There is a relatively risk-free option available via the US Embassy in Mexico for citizens of third countries, which may end soon due to Consular reassignment.
Most readers have either first-hand knowledge of the difficulties to be encountered at the United States Embassies abroad when applying for nonimmigrant visas, or have heard the horror stories. Nonetheless, Consular officials of the United States Department of State are empowered with an enormous amount of discretion in making decisions to issue or refuse visas. Consular officials are also moved periodically from post to post, and an official less amendable to third country applicants may replace them. Currently, there is a relatively risk-free option available via the US Embassy in Mexico for citizens of third countries, which may end soon due to Consular reassignment.
Generally, most Embassies and Consulates issue visas only to citizens of the countries in which they are located. Citizens of the Philippines, for instance, would usually be required to apply at the United States Embassy in Manila for a visa to the United States. The Embassies, however, have discretion to accept applications from Third Country Nationals (“TCNs”). At present, the United States Embassy at Ciudad Juarez is entertaining nonimmigrant visa applications from TCNs, including citizens of the Philippines and other Asian countries.
Visas are required whenever an individual seeks admission to the United States. The visa is the ticket that allows him to present himself for admission to the United States. Upon admission, the individual is issued an “I-94” arrival and departure record, which indicates the status in which the individual has been admitted and for what length of time. Visas and status are not synonymous, such that an I-94 generally does not entitle its holder to present himself for admission to the United States after foreign travel.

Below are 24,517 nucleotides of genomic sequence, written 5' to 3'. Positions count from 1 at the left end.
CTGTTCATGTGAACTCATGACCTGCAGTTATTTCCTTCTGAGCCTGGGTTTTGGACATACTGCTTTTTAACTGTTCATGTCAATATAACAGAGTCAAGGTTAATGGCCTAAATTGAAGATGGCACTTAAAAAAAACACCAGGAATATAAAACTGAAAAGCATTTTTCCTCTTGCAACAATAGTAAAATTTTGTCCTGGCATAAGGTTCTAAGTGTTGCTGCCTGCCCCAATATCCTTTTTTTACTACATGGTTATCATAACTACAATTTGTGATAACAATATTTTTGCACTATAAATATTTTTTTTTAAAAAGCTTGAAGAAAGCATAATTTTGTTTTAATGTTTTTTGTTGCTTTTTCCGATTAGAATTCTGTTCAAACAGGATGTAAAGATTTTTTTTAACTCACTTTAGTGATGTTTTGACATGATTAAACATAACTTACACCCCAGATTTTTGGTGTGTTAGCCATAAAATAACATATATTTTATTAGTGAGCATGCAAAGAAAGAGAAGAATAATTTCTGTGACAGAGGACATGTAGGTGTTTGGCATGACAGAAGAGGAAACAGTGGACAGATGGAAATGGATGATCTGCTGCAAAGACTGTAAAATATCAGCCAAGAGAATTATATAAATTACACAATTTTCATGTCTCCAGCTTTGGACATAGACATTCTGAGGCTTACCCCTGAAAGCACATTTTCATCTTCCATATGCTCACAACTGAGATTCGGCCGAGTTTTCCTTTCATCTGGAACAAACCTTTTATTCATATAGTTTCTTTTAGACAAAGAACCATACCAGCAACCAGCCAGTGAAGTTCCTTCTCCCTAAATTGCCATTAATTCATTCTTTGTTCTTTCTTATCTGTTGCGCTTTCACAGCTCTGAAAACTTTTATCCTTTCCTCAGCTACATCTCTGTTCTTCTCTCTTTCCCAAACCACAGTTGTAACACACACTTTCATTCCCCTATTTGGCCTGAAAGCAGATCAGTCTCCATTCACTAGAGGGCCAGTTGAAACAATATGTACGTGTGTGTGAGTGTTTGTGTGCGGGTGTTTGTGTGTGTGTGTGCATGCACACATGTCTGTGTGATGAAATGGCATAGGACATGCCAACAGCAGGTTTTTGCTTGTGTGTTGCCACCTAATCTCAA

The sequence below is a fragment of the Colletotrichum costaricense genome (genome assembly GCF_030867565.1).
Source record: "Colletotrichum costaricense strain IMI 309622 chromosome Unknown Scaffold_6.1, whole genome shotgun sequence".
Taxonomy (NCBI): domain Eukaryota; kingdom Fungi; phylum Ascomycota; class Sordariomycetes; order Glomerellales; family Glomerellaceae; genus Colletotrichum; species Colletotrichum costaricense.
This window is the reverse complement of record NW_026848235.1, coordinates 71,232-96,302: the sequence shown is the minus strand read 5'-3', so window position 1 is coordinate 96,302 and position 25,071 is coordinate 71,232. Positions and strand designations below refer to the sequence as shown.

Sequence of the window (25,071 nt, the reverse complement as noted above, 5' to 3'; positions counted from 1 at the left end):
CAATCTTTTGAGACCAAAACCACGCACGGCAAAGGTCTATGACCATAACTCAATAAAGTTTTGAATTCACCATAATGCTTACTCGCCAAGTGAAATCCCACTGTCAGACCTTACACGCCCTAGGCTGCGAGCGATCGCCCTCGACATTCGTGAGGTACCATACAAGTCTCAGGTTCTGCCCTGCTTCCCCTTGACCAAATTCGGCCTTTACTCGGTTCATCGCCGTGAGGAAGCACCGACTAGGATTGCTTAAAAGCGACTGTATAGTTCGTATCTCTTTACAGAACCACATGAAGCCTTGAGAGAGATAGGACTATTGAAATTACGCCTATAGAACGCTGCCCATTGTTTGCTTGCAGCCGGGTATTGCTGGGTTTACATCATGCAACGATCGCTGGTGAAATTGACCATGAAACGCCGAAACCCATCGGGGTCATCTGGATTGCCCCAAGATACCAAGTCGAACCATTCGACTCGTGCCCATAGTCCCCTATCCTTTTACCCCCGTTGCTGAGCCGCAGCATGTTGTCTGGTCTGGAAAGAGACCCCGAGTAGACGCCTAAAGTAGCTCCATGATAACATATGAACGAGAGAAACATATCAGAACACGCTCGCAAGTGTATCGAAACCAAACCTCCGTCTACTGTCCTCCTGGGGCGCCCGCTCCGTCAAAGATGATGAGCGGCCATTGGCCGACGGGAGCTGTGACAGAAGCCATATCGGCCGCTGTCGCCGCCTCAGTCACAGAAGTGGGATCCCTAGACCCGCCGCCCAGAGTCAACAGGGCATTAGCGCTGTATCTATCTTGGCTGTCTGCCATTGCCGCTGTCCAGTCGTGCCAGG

State Department regulations provide an exception to this general rule, however, allowing certain individuals with valid, unexpired I-94s to proceed into “contiguous territories” for periods of up to 30 days and be readmitted to the United States for the same duration of status as indicated on the I-94. The only territories contiguous to the United States are Canada and Mexico.
The advantages to applying for a nonimmigrant visa in Mexico are manifold. Consular officers abroad are more likely to delay processing or even deny cases in which the individual initially entered in one status and subsequently changed to another status. For example, many people who arrive as students or tourists later accept offers of employment and change to H-1 or L-1 status.
Lately the Embassies abroad have been insisting on the presentation of an H-1 or L-1 status holder’s “visa” when the H-4 or L-2 spouse and children apply for derivative visas. Although the principal need only be maintaining lawful L-1 or H-1 status in order for the dependents to apply for visas, obtaining the principal’s new visa in Mexico for submission to the Embassy abroad may make the process easier and faster.
Regardless of success, the person in valid nonimmigrant status in the United States will be readmitted after the short trip to Mexico under the contiguous territory rule. He will be able to resume employment and his life without concern. At this writing, the option may be unavailable within several weeks. Unfortunately, applying for a new visa overseas, the visa applicant runs the risk of being stranded, losing employment opportunities and personal belonging if the Embassy refuses the nonimmigrant visa.